Chapter Seven — Linear Inequalities

The Humongous Book of Algebra Problems

142

7.38 Express the solution to the inequality in set notation.

Multiply both sides of the inequality by –4 to isolate the absolute value

expression. Recall that multiplying by a negative number reverses the inequality

symbol.

The left side of the inequality consists of an absolute value statement, so no

matter what value of x is substituted into , its value is nonnegative.

The inequality stipulates that the absolute value expression is less than or equal

to –20, but a nonnegative number cannot be less than a negative number, so

there are no real number solutions to the inequality. Because the set of solutions

is empty, the solution set is the empty, or null, set: .

7.39 Express the solution to the inequality in set notation.

Like Problem 7.38, the absolute value expression left of the inequality symbol

is nonnegative for any real number x, so all real numbers are solutions to the

inequality. In set notation, the solution is {x : x is a real number}; in other words,

if x is a real number, then x is a valid solution to the inequality.

Graphing Inequalities in Two Variables

Lines that give off shade in the coordinate plane

7.40 Graph the inequality y ≤ –3x – 1.

The linear inequality is written in terms of two variables, x and y, so it must

be graphed on a system with two axes, the coordinate plane. Begin by

graphing y = –3x – 1, an equation in slope-intercept form, using the technique

described in Problems 6.21–6.26. However, use a dotted line rather than a

solid line because the points on the line are not solutions to the inequality. The

dotted line separates the coordinate plane into two distinct regions, labeled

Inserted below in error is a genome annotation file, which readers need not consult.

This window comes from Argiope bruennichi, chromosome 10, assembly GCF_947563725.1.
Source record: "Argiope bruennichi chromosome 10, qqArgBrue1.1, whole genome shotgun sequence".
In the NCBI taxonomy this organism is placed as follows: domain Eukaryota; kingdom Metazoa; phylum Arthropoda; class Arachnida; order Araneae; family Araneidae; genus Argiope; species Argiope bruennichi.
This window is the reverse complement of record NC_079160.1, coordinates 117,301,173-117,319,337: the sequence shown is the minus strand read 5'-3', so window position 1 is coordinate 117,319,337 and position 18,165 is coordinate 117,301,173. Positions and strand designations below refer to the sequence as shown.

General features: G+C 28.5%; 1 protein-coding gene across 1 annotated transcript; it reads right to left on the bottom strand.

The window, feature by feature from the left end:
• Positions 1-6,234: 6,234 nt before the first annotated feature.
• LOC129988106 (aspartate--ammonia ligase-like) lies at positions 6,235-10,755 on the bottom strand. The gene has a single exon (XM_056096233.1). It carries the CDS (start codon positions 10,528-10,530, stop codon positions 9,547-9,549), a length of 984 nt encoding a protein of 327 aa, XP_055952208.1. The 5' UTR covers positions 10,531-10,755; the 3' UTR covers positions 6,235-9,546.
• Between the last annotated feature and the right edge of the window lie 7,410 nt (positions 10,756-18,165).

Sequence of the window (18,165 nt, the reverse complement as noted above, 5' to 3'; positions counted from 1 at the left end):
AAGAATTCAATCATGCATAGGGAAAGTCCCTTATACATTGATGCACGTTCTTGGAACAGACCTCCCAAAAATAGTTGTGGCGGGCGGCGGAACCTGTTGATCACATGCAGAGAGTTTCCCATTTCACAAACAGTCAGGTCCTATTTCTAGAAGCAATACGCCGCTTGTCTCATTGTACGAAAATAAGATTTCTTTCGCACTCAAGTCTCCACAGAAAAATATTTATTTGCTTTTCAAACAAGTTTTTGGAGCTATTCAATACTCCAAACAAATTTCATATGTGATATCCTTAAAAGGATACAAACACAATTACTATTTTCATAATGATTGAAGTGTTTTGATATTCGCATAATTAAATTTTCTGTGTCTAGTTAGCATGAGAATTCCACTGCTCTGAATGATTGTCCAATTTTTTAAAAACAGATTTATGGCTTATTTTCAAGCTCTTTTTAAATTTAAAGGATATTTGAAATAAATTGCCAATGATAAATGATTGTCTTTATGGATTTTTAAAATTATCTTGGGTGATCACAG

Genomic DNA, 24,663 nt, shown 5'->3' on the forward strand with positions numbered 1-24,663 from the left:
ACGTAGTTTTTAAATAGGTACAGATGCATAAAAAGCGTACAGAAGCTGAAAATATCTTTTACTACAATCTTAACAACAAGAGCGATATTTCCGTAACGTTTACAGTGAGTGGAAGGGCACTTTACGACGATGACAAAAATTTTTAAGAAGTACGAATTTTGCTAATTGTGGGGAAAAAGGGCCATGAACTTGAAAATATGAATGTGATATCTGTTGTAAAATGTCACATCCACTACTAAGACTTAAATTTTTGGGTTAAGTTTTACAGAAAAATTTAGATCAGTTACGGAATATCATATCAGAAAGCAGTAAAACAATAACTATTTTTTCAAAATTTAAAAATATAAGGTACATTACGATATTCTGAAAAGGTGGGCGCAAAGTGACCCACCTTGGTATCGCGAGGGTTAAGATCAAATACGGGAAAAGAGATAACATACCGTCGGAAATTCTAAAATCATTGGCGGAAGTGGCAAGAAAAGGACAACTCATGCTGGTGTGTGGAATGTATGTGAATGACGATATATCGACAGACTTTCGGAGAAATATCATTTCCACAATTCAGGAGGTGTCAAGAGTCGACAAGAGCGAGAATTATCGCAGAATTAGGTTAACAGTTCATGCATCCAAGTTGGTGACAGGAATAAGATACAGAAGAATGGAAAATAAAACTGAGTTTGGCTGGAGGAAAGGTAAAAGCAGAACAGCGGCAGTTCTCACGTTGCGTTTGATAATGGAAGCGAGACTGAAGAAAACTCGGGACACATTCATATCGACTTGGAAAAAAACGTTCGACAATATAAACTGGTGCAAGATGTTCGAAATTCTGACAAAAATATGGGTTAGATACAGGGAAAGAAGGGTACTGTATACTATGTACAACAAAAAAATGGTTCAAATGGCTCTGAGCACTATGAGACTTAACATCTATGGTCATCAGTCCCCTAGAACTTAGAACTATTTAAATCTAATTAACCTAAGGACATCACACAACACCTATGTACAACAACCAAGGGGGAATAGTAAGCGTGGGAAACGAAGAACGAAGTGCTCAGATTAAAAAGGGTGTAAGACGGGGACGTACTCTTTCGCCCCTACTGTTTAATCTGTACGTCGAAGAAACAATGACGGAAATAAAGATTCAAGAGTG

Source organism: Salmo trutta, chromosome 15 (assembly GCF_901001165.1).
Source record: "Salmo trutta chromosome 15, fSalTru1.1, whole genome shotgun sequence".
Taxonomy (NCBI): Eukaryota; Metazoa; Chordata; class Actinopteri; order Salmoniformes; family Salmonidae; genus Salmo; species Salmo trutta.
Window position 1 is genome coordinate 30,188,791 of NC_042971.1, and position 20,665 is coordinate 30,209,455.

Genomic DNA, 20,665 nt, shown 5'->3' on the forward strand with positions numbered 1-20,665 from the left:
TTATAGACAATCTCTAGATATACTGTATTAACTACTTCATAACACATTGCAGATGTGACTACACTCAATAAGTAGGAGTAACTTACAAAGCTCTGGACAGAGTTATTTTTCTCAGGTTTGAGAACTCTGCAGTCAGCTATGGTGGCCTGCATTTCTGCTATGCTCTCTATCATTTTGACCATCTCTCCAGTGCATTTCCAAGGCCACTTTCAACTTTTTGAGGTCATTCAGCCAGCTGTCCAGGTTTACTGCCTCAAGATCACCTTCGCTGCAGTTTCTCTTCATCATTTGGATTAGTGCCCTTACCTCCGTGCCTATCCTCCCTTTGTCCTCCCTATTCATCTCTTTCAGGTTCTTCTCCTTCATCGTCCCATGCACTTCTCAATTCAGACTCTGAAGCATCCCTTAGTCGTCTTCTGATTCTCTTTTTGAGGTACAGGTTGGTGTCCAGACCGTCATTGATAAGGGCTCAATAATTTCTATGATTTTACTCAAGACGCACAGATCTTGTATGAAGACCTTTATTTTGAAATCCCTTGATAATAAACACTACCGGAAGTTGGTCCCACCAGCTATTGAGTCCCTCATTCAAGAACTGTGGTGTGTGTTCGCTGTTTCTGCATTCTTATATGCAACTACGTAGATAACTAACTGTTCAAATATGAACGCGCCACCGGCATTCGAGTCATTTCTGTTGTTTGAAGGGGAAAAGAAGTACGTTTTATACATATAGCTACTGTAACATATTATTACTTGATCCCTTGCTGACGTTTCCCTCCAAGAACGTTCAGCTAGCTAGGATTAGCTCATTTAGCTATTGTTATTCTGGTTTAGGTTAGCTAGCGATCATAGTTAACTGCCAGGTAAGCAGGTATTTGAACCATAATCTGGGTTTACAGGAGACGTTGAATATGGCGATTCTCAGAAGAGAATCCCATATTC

A and B in Figure 7-16.

If you plug in

x = 6, you get

.

Any other x-value

produces a positive

number.

The null

set symbol

is NOT a zero,

because zero is a

real number. The

solution set for the

equation x + 5 = 5

is {0}, because x = 0

makes that equation

true and is, there-

fore, a solution. A null

solution set means

there are NO

solutions.

If the left

side is always

greater than or

equal to 0, then it’s

always larger than

the right side, which

is –1.

RULE OF THUMB: When you

see < or > and you’re graphing on a

number line, you use open dots. When

you see < or > and you’re graphing on

a coordinate plane, use a dotted line.

Similarly, ≤ and ≥ indicate solid dots on

the number line and solid lines on the

coordinate plane.

Chapter Seven — Linear Inequalities

The Humongous Book of Algebra Problems

143

Figure 7-16: The line y = –3x – 1 has y-intercept (0,–1) and slope –3 but does not

represent the graph of the inequality y ≤ –3x – 1. In fact, because the line

is dotted, it is not part of the graph at all. Rather, it splits the coordinate

plane into two regions, here labeled A and B.

Either region A or region B represents the solution to the inequality. Choose

one “test” point, from either of the regions, and substitute it into the inequality.

If that test point makes the inequality true, then the region to which it belongs

is the solution. If it makes the inequality false, then the region not containing

the test point is the solution.

For instance, the point (–2,0) falls within region A in Figure 7-16. Substituting

x = –2 and y = 0 into the inequality y ≤ –3x – 1 produces a true statement.

Because (–2,0) makes the inequality true, region A is the solution to the

inequality. Lightly shade that region on the coordinate plane to complete the

graph, as illustrated by Figure 7-17.

You can

pick any test

point you want, as

long as it’s clearly

in one of the two

regions. Choosing test

points along the line

(whether it’s solid

or dotted) doesn’t

help at all.

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